In addition to accommodations to institutions, the Department also granted accrediting agencies flexibility beyond the normal agency recognition requirements to waive some of their requirements for reviewing and approving distance education programs. It is important to note, however, that the Department does not mandate that accrediting agencies exercise this flexibility, and we urge institutions to monitor and review their particular accreditor’s announcements in this regard.
Finally, the Department described the flexibility that institutions have regarding certain Title IV processing issues. Specifically, the Department discussed leaves of absence, the temporary use of non-standard terms, federal work study payments, potential changes to the academic year, professional judgment, satisfactory academic progress, attendance and Return of Title IV funds policies, enrollment status changes, and NSLDS reporting.
On March 18, the Department’s Office for Civil Rights (“OCR”) released guidance reminding institutions of their obligations to protect students’ civil rights and to take steps to prevent and address allegations of discrimination during the COVID-19 emergency. Institutions specifically are advised that they have an obligation to ensure that any distance education or online activities are equally accessible by students with disabilities, in accordance with both Section 504 of the Rehabilitation Act of 1973 and Title II of the Americans with Disabilities Act of 1990. OCR also released a short webinar outlining its expectations in more detail.
U.S. Department of Veterans Affairs
The U.S. Department of Veterans Affairs (“VA”) has provided somewhat limited information thus far regarding the impact of COVID-19 on veterans’ benefits and the delivery of instruction to veterans, in part because of statutory requirements that it has no authority to modify. The VA’s Education and Training webpage provides links to some guidance, including a March 12 Facebook post regarding the impact of the COVID-19 emergency on housing allowances. In addition, there are reports that the VA will be issuing further guidance in the very near future, including information regarding congressional action taken as recently as March 19 that will impact veterans’ benefits and housing allowances.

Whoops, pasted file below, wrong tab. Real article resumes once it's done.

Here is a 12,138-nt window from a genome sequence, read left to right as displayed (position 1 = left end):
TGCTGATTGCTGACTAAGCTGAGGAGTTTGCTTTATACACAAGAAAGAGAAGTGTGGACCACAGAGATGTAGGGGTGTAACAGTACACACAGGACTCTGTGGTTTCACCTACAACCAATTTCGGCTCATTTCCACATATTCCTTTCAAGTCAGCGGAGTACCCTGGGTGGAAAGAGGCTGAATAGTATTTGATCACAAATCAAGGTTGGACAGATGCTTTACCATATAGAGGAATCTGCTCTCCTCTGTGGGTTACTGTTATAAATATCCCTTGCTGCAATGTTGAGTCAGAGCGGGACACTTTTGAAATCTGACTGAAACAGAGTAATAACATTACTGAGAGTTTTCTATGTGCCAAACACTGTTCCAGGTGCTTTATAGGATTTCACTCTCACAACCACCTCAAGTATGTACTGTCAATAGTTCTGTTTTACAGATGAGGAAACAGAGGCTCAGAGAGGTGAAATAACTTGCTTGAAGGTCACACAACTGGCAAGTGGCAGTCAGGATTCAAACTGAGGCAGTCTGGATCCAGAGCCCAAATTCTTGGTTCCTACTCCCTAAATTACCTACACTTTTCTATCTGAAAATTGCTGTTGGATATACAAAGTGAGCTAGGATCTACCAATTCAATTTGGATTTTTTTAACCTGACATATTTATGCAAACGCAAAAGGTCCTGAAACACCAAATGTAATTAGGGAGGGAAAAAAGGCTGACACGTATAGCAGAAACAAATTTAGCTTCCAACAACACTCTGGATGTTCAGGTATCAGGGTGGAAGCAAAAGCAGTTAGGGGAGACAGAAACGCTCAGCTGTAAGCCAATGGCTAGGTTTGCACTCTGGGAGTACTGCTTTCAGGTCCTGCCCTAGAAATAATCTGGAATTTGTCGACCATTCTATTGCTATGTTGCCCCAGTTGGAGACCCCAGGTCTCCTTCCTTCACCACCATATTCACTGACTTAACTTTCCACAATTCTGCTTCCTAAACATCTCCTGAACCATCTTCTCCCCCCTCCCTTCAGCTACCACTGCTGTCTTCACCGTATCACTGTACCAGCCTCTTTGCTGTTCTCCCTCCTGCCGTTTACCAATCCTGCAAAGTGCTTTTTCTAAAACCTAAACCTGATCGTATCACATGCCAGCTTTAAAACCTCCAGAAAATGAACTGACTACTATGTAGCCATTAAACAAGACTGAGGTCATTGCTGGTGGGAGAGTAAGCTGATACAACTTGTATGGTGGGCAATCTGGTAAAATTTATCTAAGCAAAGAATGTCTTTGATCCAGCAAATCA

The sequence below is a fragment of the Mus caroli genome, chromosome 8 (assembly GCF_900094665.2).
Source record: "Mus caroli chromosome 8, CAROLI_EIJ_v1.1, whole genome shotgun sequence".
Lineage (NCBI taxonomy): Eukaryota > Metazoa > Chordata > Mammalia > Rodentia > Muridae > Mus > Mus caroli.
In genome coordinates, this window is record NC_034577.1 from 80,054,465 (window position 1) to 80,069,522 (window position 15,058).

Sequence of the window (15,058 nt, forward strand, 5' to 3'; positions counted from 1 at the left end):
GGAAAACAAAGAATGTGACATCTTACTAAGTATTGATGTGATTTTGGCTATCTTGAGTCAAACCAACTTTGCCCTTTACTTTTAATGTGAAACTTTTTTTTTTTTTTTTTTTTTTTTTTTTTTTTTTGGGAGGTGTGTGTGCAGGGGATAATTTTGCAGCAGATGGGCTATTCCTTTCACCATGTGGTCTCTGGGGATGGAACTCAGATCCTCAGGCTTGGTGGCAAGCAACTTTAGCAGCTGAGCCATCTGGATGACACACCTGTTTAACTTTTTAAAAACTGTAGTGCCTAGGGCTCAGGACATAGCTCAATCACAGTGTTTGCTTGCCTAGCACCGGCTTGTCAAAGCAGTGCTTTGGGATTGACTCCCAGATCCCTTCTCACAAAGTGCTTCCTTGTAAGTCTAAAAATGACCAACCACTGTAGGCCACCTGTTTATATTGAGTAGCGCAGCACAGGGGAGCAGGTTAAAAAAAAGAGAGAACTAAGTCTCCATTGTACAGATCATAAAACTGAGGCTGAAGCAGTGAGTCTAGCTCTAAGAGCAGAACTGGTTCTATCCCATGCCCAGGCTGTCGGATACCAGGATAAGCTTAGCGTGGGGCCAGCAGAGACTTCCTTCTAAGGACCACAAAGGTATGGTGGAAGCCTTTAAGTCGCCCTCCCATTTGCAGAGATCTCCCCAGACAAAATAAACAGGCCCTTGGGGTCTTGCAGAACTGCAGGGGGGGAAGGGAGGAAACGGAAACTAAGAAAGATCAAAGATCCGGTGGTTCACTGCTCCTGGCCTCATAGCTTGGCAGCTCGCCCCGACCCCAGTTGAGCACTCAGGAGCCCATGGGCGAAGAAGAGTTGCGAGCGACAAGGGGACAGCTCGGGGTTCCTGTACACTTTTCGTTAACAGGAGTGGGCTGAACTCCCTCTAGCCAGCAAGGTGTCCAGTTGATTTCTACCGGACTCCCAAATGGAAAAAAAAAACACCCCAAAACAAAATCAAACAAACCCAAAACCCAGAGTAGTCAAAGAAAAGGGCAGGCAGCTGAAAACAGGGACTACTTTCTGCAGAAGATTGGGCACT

U.S. Department of Homeland Security
The U.S. Department of Homeland Security’s Student and Exchange Visitor Program (“SEVP”) has issued guidance regarding the interruption of instruction for holders of student visas. On March 9, SEVP provided a Broadcast Message advising institutions that they may need to revise their administrative policies and procedures to deal with the impact of COVID-19 on holders of F-1 and M-1 student visas, including in instances where instruction is interrupted or moved online. SEVP waived the requirement that it receive prior notice of such changes, but it advised institutions that they still must report changes within 10 business days. The notice indicated that SEVP will be flexible in handling these changes, but it noted that the provisions apply only to students currently enrolled in a program of study and not to new students outside the United States.
SEVP supplemented the Broadcast Message with additional guidance on March 13. This supplemental information also indicated that SEVP continues to monitor the situation and will provide additional or revised guidance as warranted.
Maynard Cooper has a deep bench of attorneys experienced in all regulatory and operational aspects of higher education, including federal and state oversight and accreditation matters, employee and benefits issues, and real estate concerns. In this unprecedented time of turmoil and uncertainty, we stand ready to help institutions of higher education navigate the challenges and come through the crisis. Please contact us regarding any COVID-19 or other issues you wish to discuss.
Roger Swartzwelder advises regionally and nationally accredited institutions of higher education regarding legal, administrative, regulatory and accreditation matters.